Explainer: The rise of 0DTE stock options and how they could be a risk to markets

Traders work on the floor of the NYSE in New York
Traders work on the floor of the New York Stock Exchange (NYSE) in New York City, U.S., February 17, 2023. REUTERS/Brendan McDermid

NEW YORK, Feb 22 (Reuters) - Investors are piling into shorter-dated options contracts, boosting trading volumes in the options market to new highs while sparking concerns about a potential volatility shock that could ripple out to the broader stock market.

Growing investor interest in these contracts - dubbed 0DTE (zero days to expiry) options - is shining a light on a corner of the market where both retail and institutional players are jockeying to profit from intraday market moves.


They are options contracts that have less than a day before expiring, though they may have been listed days, weeks or months ago. The contracts could be tied to the price of indexes, exchange traded funds (ETFs) or single stocks.

The daily notional value of trading in 0DTE options has grown to about $1 trillion, according to J.P. Morgan.


How much time options contracts have to expiry is a key factor in their value, along with whether the contract is "near the money" - industry-speak for a contract whose strike price is close to the price of the underlying security.

Generally, a contract near its expiration date whose strike price is near the money will be sensitive to relatively small price changes in the market. That makes them attractive to traders looking to bet on intraday moves.

Since 0DTE contracts have a limited time before expiring, their value tends to quickly decay. That makes them a popular vehicle for sellers as well, who aim to sell them and quickly close out of the trade by buying back the contract at a cheaper price.

For instance, a trader may sell an 0DTE S&P 500 call option with a strike price 3% above where the market is trading. As long as the S&P 500 (.SPX) does not rally more than 3% during the course of the day, the value of that contract will go to zero, allowing the seller to pocket the proceeds.

Calls convey a right to buy shares at a fixed price in the future and benefit when shares rise, while puts convey the right to sell and benefit in falling markets.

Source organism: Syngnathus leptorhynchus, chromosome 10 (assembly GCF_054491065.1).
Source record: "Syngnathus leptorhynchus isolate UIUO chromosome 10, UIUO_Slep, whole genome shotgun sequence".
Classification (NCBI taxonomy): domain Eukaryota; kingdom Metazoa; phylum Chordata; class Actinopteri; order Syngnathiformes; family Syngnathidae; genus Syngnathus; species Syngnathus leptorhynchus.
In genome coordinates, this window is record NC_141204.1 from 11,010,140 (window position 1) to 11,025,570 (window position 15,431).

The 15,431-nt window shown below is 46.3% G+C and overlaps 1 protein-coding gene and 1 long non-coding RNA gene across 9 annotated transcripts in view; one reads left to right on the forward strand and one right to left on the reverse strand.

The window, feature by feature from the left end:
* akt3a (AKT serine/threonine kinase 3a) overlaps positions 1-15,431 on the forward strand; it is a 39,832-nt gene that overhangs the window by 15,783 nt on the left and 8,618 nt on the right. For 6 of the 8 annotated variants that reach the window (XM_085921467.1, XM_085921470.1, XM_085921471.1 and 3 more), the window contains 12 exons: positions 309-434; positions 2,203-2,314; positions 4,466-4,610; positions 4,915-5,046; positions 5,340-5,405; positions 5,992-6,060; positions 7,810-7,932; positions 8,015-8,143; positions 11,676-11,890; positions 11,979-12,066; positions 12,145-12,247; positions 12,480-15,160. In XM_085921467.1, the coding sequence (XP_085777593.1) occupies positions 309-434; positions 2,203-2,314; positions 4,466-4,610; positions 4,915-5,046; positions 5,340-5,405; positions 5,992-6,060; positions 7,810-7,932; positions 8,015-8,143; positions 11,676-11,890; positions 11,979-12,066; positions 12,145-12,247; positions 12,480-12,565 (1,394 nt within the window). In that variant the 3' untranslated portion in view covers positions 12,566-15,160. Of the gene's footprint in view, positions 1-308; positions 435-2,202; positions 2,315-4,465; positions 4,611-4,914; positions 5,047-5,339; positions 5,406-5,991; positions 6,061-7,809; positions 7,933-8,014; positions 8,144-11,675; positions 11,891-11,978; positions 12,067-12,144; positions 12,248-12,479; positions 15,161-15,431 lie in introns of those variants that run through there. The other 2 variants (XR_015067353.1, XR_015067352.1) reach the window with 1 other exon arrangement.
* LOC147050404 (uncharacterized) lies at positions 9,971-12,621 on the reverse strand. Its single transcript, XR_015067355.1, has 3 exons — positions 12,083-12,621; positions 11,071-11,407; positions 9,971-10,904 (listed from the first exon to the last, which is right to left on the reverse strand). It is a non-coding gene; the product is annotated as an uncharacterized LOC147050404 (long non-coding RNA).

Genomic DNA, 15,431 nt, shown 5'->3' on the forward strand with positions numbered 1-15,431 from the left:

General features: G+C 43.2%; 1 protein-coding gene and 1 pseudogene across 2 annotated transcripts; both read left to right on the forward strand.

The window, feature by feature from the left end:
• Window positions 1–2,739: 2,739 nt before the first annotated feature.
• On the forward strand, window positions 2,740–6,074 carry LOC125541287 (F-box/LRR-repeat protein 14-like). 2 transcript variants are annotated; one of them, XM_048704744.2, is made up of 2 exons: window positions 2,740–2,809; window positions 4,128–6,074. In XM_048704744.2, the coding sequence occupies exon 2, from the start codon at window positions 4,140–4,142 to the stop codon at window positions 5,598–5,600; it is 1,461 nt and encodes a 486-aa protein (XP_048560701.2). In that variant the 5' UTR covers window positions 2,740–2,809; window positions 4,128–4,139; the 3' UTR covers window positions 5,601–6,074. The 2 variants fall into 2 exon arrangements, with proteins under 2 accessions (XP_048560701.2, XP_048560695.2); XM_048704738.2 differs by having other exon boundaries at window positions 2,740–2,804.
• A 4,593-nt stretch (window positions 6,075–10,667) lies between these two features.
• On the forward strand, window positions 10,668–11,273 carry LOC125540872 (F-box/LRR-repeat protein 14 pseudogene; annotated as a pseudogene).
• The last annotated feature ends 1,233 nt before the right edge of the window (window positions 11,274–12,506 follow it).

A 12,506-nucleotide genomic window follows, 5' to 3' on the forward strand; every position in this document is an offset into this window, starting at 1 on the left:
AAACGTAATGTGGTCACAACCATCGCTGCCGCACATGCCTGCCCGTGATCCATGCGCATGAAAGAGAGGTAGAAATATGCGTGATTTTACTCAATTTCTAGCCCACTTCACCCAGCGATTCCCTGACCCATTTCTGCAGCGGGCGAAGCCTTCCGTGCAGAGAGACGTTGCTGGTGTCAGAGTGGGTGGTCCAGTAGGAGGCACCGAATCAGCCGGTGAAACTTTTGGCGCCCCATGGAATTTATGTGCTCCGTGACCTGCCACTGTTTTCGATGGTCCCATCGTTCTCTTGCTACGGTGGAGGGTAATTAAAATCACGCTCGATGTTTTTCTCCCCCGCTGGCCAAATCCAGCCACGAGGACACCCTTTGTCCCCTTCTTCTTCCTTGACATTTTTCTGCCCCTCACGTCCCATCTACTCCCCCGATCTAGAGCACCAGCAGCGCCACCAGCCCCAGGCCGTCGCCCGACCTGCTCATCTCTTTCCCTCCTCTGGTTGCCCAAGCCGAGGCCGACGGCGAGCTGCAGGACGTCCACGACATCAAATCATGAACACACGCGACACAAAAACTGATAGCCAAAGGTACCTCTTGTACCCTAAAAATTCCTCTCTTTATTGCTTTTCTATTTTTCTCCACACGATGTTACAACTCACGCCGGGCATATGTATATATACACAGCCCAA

The popularity of these contracts has soared. For S&P 500 options, an index product favored by institutional investors, trading in 0DTE contracts accounts for about 44% of the 10-day average daily options volume, up from about 19% a year ago, according to analytic service SpotGamma's study of Cboe data.

The more retail-friendly S&P 500 Index-tracking SPDR S&P 500 ETF Trust, has also seen a surge in trading of 0DTE contracts, at times making up more than half the daily trading volume for the ETF's options.


Many 0DTE options are struck some ways off from where the market is trading and have a low probability of rising in value as they approach expiration.

However, a large intraday market move may result in contracts suddenly rising in value, exposing their sellers to increased risk of big losses. A trader who sold an index put struck 3% below where the market is trading, for instance, would need to buy back the contract at a higher price should the underlying index start falling toward that level.

Many traders rushing to buy the contracts back at the same time can cause their price to shoot even higher. That could spur a rush from market makers - typically large banks or financial institutions that facilitate the trades - to offset their risk by taking positions in the underlying security.

Some analysts worry that such a surge of one-directional trading could exacerbate intraday market moves, especially if it comes during a time when liquidity overall is lower than usual.

Analysts at JPMorgan estimate that a large market move would cause these options positions to spark buying or selling to the tune of $30 billion, delivering a volatility shock similar to the "Volmageddon" crash of 2018.

That event, fueled by a sudden market sell-off that derailed several volatility-linked products, dealt investors billions in losses.

Others, however, said such a rise in volatility would be short-lived and unlikely to pose a systemic risk to markets. With 0DTE contracts expiring daily, there is limited scope for positions to build up over time, they said.

Reporting by Saqib Iqbal Ahmed; Editing by Richard Chang

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